Most seasoned IT pros are probably used to working long hours and having really hectic schedules. For many of us, it is just part of the job. For me though, 2017 was an unusually busy year. While taking a vacation, unfortunately, wasn't going to be an option, I have to admit that I was really looking forward to the slower pace of the holiday season. Recently, a friend who also works in IT was telling me that he too could not wait for the holidays, but for a completely different reason. He couldn’t wait to tackle a number of long-neglected IT projects while everyone else was out of the office during the company’s holiday break. As my friend explained his plans, I couldn’t help but get the feeling that the company that my friend works for frowns upon the idea of the IT staff taking time off.
This really isn’t all that unusual. In many companies, the IT staff is viewed as being indispensable and is therefore strongly discouraged from ever taking any extended time off. Even if IT pros are not expressly prohibited from taking time off, vacations may be anything but a vacation. I have read countless articles over the years proclaiming that it would be irresponsible for a vacationing IT professional to neglect their email or to skip staff meetings while they are away. In essence, if you can work from home, then you can just as easily work while you are on vacation. I’m sorry, but in my mind, that just is not a vacation.
I have personally experienced the reluctance to allow IT pros to take time off. Back in the 1990s, I was nearly fired from my job for taking a week-long vacation, even though my supervisor had authorized the time off. In fact, I had actually negotiated the time off prior to accepting a position with the company. In case you are wondering, I didn’t leave for vacation in the middle of a crisis, or a major project, or anything like that. My employer was simply concerned because I was going to spend the week hiking in the rainforest, and would, therefore, be totally inaccessible if an IT problem did occur.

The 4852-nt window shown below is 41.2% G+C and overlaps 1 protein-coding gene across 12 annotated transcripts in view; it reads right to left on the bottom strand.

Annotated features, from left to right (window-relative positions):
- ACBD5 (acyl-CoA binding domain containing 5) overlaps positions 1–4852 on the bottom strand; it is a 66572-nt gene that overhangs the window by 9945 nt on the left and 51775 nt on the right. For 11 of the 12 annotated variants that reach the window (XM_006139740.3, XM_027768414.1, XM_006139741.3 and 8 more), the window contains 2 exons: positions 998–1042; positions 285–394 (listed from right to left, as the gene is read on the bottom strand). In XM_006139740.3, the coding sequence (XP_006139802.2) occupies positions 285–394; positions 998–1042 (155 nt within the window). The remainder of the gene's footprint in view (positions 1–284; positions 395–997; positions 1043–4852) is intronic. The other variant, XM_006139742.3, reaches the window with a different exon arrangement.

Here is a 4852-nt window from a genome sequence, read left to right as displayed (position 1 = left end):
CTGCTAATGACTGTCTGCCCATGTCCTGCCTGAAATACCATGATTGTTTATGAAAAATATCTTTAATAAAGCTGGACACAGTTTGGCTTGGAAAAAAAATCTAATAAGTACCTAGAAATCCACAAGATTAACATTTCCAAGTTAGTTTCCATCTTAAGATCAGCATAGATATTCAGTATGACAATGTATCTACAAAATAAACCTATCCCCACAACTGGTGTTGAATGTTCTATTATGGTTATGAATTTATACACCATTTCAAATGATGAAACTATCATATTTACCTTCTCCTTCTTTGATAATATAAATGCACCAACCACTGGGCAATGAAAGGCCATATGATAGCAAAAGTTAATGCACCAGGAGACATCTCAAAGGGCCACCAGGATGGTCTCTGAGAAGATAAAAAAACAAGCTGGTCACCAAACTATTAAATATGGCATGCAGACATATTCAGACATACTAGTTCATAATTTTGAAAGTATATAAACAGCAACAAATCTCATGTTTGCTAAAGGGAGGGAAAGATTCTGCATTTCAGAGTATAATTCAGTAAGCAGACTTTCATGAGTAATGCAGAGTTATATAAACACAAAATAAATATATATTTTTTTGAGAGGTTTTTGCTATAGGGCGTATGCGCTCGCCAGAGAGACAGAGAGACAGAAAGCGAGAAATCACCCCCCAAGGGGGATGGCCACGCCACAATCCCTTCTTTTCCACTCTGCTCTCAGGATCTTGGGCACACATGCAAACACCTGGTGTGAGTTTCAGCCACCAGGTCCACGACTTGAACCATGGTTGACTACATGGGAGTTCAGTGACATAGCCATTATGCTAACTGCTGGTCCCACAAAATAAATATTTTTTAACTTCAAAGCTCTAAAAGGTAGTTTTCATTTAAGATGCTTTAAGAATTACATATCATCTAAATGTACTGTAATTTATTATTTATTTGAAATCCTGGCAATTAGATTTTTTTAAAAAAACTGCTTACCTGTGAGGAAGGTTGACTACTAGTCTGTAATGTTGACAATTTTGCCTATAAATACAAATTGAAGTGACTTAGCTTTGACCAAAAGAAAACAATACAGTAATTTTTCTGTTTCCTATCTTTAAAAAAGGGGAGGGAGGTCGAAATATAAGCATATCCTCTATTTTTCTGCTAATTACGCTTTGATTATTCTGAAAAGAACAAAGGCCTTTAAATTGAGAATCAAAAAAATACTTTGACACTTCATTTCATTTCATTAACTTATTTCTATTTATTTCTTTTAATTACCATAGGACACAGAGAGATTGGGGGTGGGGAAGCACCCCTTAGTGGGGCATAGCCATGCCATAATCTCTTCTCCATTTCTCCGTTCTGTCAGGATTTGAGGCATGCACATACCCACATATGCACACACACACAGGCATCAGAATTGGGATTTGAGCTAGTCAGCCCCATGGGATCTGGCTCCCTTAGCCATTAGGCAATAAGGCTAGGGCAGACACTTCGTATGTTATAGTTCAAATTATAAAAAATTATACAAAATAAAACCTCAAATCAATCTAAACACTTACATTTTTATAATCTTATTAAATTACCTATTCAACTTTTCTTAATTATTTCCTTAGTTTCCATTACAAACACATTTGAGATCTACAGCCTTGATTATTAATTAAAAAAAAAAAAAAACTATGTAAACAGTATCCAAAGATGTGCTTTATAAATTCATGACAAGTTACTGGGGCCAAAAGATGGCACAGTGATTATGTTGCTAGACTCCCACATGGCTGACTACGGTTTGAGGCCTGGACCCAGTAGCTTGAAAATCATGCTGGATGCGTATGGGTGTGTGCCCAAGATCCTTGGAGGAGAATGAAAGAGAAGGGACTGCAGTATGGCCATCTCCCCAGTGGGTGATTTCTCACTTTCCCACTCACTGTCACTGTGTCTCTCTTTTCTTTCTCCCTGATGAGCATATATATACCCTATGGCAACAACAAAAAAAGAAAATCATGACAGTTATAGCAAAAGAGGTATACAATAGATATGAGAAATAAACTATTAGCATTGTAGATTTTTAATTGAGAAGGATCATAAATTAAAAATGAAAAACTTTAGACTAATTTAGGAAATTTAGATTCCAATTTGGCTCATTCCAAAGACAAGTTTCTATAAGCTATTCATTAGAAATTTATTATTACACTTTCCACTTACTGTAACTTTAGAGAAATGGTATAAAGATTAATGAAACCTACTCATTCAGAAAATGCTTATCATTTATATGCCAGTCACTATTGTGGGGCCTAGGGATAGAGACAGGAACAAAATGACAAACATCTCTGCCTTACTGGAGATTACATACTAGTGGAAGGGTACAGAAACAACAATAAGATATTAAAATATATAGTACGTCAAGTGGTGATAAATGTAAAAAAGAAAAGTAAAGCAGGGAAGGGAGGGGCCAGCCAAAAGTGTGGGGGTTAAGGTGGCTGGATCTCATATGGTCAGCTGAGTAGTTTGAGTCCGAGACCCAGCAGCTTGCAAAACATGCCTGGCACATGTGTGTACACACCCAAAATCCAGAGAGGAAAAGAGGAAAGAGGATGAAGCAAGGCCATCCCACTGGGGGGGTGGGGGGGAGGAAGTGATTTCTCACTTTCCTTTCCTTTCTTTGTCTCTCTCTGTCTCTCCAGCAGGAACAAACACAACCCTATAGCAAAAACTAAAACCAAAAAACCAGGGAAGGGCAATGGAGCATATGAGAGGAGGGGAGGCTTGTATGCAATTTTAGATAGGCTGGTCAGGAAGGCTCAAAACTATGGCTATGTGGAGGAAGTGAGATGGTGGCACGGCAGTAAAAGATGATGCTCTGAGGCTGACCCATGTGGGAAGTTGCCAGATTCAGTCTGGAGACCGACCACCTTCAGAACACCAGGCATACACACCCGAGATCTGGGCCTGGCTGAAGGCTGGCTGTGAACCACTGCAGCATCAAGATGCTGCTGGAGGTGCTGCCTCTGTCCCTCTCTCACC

In spite of the workaholic culture that so often permeates the tech industry, at least some employers are starting to adopt a more casual attitude toward taking time off, in which employees are free to take as much time off as they need. Currently, only about 2 percent of companies are offering an unlimited time-off policy, but the trend is gaining momentum.
Before I talk about the benefits of an unlimited time-off policy, I have to point out that such policies are not perfect. If left unchecked, for example, such a policy could leave an organization understaffed during its busiest times, or could mean that a key employee takes off for longer than the organization is really comfortable with.
While some organizations have shunned the unlimited time-off trend, citing the “if it isn’t broken, don’t fix it” philosophy, those organizations that have taken the plunge have largely discovered that employees tend not to take any more time off than they might otherwise. Additionally, unlimited time-off policies offer a number of benefits to both the organization and its employees.
For starters, unlimited time-off policies help to build trust between organizations and their employees. With such a policy, the organization is effectively saying to the employee, “You’re a grown up and you do not need someone to babysit you. If you need to take time off, then we trust you to do it responsibly.”
Another benefit is that unlimited time-off policies may mean less work for the HR department. HR is freed from the mundane task of keeping track of the number of vacation days that employees have earned and the number of vacation days taken.